James Murdoch’s links to the News International (NI) phone hacking scandal continued to take their toll today as he stepped down as chairman of satellite broadcaster BSkyB.
Murdoch, who relinquished his role as NI executive chairman in February, said in a letter outlining the reasons for his departure he did not want his role as chairman to become a “lightning rod” for BSkyB.
The deputy chief operating officer at News Corporation, BSkyB’s controlling shareholder, will stay on the board as a non-executive director and be replaced by deputy chairman Nick Ferguson.
Murdoch leaves the position just weeks before a Government report is published into reporting practices at the News of the World and an expected appearance alongside his father Rupert, News Corp chief operating officer, at the Leveson Inquiry.
His departure comes despite receiving backing from BSkyB shareholders, who reappointed him at the company’s annual general meeting last November. Murdoch recently stepped down from the boards of auctioneer Sotheby’s and pharmaceutical firm GlaxoSmithKline.
Murdoch, who was appointed BSkyB chairman in December 2007, said: “As attention continues to be paid to past events at News International, I am determined that the interests of BSkyB should not be undermined by matters outside the scope of this company.
“I am aware that my role as chairman could become a lightning rod for BSkyB and I believe that my resignation will help to ensure that there is no false conflation with events at a separate organisation.”
Tom Mockridge, chief executive of NI, which publishes The Times, the Sunday Times and the Sun, as well as the News of the World (NotW) before it was shut down, will replace Ferguson as deputy chairman.
Murdoch said in a letter to the Department for Culture, Media and Sport (DCMS) Committee last month that he accepts his share of the blame for not uncovering phone hacking at the NotW sooner but denied he had turned a “blind eye” to allegations of criminal wrongdoing.
He was not reappointed as BSkyB chairman with ease, as a number of top investors raised concerns over how his links to the phone-hacking inquiry could damage the company’s reputation.
The DCMS committee is reportedly considering censuring him for failures to fully investigate allegations that accessing the voicemail message of celebrities and others was widespread at NI.
Media regulator Ofcom is likely to extend its inquiry into Murdoch if the parliamentary committee finds against him. It is considering whether he remains a “fit and proper” person to oversee an organisation with a licence from the regulator.
Ferguson heaped praise on his predecessor following the announcement.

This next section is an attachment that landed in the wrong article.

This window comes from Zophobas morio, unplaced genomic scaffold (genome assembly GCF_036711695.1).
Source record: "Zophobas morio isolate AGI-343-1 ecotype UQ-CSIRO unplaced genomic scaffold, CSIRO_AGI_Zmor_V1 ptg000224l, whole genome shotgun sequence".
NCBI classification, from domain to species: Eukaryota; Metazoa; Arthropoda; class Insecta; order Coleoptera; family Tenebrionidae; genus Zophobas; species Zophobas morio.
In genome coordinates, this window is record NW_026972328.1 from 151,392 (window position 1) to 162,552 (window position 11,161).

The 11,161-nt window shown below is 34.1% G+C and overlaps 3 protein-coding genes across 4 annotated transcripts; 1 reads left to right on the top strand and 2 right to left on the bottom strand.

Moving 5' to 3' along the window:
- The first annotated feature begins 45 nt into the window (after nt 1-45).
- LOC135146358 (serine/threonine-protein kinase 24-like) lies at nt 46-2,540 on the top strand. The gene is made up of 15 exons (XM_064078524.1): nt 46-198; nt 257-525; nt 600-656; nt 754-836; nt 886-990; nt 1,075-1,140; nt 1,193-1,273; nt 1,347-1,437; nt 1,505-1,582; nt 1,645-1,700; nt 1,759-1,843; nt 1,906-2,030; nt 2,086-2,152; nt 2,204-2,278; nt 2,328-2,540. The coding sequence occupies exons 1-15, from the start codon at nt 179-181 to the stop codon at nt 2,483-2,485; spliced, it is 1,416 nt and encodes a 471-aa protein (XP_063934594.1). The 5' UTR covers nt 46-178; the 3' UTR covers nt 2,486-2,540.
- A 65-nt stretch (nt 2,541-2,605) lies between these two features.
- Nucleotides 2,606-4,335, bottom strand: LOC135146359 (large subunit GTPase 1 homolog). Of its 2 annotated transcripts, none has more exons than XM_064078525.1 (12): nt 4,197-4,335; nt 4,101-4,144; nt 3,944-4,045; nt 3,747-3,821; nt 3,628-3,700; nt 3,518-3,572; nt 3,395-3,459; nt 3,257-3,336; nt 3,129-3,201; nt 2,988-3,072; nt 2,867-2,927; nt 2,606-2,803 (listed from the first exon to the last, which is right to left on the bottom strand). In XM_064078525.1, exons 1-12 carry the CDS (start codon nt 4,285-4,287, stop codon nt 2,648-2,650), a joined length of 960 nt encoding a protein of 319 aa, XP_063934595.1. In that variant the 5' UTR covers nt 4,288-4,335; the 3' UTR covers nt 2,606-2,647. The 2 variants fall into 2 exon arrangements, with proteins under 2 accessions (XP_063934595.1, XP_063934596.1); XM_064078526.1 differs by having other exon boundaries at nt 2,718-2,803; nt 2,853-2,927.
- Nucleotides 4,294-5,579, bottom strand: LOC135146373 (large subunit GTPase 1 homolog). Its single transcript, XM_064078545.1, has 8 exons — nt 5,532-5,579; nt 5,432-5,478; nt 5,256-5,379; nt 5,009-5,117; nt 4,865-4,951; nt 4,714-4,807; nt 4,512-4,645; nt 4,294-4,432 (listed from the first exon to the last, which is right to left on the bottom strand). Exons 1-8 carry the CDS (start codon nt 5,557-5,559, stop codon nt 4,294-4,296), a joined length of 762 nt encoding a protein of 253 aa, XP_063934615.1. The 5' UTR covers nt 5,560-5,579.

“With his vision, drive and strategic insight, the company has performed exceptionally,” he said. “The board’s support for James and belief in his integrity remain strong.”
Murdoch received the support of 75.4% of shareholders, with 17.4% opposed and 7.2% withheld, at last year’s annual meeting.
BSkyB stood by its chairman and said there had been “no effect on sales, customers or suppliers” in the wake of the phone hacking allegations.
Murdoch said he decided to step down from NI to devote himself to other roles at News Corp – not because he had known about alleged criminal wrongdoing at the News of the World.
The accusations first came to light last summer when it emerged the phone of murdered teenager Milly Dowler was hacked by a private investigator employed by the newspaper.
In a statement Mockridge said: On his appointment as Deputy Chairman of BSkyB, Tom Mockridge said: “I regard it as an honour to be elected as Deputy Chairman of BSkyB although it is disappointing this event is triggered by the change of role of James Murdoch.
“Sky today is the UK’s largest media company and a world-class performer. This achievement has been possible only because of two decades of on-going commitment, passion and entrepreneurial risk-taking by News Corporation, its founder Rupert Murdoch and, for the past near decade, James. Even today I continue to have the privilege of working with individuals at News Corp who began with Sky in 1987 when it was literally a single channel of nothing produced from a prefab building.
“James has ensured the challenger spirit that made this possible is ingrained in the company’s DNA and I am confident Sky’s employees along with Nick, Jeremy and the entire Board will continue to strongly develop the business in the interests of all shareholders.”